locked
What is a function in JavaScript RRS feed

  • General discussion

  • Hi there,

    I am a C++ programmer, and I am learning JavaScript now.

    I don't quite understand what is a function in JS.

    As far as I know, everything is an object in JS (including function).

    An object is a hash-like structure in JS so we can add properties to an object at run-time.

    It makes sense to me.


    However, a function is also an object which means that a function is also a hash-like structure.

    How can a hash-like structure simulate a function call?

    I just don't get it!


    In my opinion, parameters and statements of a function cloud be elements of a hash-like structure.

    We can use eval() to execute those statements in the hash-like structure.

    But I am not sure.


    What is a function in JS under the hood?

    thanks in advance.

    Monday, April 29, 2013 2:44 PM

All replies

  • I suppose fundamentally, you can answer your question with a question. That question is, if you don't name the function how would you go about calling the function explicitly elsewhere?

    Of course, the example you provided would still work without a name so I'd suggest that it's as much about personal preference on the part of the developer as it is about anything functional. I personally like to name my functions for easier debugging, reuse and readability as well as for the usefulness of explicitly calling them.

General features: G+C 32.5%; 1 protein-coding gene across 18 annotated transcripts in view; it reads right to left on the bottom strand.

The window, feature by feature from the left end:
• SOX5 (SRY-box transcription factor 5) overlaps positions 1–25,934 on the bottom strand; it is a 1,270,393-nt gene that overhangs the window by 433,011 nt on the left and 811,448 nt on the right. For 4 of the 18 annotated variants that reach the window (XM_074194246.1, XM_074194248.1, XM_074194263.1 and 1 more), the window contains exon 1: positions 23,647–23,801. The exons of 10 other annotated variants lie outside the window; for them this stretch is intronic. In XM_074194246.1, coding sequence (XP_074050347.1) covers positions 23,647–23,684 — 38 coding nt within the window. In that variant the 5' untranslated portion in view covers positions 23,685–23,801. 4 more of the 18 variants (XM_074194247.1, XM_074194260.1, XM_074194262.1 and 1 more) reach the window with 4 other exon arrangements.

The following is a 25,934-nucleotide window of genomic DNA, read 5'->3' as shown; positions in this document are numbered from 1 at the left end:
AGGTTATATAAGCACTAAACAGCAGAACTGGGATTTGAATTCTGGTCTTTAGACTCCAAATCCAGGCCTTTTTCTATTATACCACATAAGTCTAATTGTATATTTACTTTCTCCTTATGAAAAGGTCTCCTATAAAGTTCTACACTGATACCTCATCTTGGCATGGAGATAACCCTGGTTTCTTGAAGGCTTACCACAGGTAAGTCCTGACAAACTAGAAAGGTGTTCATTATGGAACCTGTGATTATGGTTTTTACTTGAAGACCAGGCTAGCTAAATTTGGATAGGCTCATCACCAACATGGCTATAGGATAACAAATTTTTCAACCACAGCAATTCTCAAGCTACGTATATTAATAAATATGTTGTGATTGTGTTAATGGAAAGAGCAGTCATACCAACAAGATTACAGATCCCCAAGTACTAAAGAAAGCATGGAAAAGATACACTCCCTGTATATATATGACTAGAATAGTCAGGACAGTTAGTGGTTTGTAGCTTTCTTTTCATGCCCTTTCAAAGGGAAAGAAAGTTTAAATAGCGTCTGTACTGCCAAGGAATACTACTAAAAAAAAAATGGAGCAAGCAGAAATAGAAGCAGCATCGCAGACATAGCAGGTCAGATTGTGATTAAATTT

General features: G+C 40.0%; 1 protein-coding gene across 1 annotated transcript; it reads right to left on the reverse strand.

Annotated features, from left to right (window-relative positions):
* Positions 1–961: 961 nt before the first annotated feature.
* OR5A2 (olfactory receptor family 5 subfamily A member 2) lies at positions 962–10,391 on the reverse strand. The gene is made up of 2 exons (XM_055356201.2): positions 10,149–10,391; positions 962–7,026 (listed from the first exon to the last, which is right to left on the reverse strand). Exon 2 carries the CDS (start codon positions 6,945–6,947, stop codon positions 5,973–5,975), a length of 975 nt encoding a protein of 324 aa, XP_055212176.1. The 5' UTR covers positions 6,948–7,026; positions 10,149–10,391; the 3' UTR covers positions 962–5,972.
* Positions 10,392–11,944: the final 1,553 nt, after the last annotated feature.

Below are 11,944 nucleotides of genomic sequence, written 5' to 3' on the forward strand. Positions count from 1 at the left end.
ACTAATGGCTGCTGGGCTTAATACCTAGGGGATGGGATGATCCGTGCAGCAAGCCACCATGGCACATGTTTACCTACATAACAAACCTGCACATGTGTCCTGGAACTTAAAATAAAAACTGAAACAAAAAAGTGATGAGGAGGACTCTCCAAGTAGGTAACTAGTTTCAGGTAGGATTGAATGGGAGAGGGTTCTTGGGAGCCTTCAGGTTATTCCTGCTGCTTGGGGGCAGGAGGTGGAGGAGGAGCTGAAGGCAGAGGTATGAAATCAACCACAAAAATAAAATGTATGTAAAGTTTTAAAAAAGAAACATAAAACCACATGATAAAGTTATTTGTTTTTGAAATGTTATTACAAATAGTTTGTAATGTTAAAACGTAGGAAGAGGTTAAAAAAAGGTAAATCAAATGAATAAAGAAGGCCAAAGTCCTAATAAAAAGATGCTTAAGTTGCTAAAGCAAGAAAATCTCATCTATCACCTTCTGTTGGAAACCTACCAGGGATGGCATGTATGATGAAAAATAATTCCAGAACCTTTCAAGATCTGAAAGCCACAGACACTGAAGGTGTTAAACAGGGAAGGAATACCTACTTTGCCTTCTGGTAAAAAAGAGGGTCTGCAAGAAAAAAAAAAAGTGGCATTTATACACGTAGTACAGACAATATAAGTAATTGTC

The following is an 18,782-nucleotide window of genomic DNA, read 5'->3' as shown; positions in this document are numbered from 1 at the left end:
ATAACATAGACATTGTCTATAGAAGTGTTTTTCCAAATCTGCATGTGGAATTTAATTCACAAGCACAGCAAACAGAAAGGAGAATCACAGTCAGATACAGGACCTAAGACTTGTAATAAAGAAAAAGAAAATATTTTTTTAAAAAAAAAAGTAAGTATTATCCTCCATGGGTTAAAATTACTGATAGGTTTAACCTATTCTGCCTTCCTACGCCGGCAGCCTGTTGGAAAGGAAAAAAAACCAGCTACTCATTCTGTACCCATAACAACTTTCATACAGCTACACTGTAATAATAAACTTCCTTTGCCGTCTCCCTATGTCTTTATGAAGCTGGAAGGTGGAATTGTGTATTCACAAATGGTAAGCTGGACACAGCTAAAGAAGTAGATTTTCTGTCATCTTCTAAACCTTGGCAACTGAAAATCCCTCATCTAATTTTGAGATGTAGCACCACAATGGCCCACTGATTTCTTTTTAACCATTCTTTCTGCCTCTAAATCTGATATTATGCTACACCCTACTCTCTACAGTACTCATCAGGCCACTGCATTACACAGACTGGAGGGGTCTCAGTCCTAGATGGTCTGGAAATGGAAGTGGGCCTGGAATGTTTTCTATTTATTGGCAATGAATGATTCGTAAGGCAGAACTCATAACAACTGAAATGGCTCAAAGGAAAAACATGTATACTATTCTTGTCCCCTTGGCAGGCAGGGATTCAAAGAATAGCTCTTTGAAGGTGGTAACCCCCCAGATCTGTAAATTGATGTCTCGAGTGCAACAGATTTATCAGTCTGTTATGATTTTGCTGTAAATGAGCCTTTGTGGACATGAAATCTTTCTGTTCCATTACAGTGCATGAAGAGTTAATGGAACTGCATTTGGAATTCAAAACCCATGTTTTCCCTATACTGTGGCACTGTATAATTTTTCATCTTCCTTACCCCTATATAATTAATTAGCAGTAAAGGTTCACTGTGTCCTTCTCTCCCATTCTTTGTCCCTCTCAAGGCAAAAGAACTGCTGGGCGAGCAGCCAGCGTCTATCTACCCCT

There are also the obvious performance benefits to be gained by creating functions once and reusing them.

    The main benefit for naming the function is in allowing it to be self-referential, especially for recursion:

    If you want to refer to the current function inside the function body, you need to create a named function expression. This name is then local only to the function body (scope). This also avoids using the non-standard arguments.callee property.

    var math = {
      'factorial': function factorial(n) {
        if (n <= 1)
          return 1;
        return n * factorial(n - 1);
      }
    };

    That is, without it having to be aware of its holding object and referencing property name, which can change:

    // a contrived and hopefully unrealistic example
    
    function foo() {
        this.bar = function () {
            return this.bar;
        };
    }
    
    console.log(new foo().bar());        // Function
    console.log(new foo().bar.call({})); // undefined, `{}` doesn't have a `bar`
    As previously noted, it's an available solution to the partial "outlawing" of

    Monday, April 29, 2013 4:36 PM
  • Hi there,

    An object in JS is implemented by a hash-like data structure, so

    var person=new Object();
    person.firstname="John";
    person.age=50;
    person.eyecolor="blue";

    is equal to

    var person=new Object();
    person["firstname"]="John";
    person["age"]=50;
    person["eyecolor"]="blue";

    And a function is also implemented by a hash-like data structure, so I guess

    function foo(var name)
    {
        alert("hello, " + name);
    }

    might be equal to (not sure)

    foo["parameter"] = name;
    foo["statement"] = 'alert("hello, " + name);'

    When we try to invoke the function foo, it might be (not sure)

    eval(Foo["statement"]);

    Is it correct?

    Tuesday, April 30, 2013 8:09 AM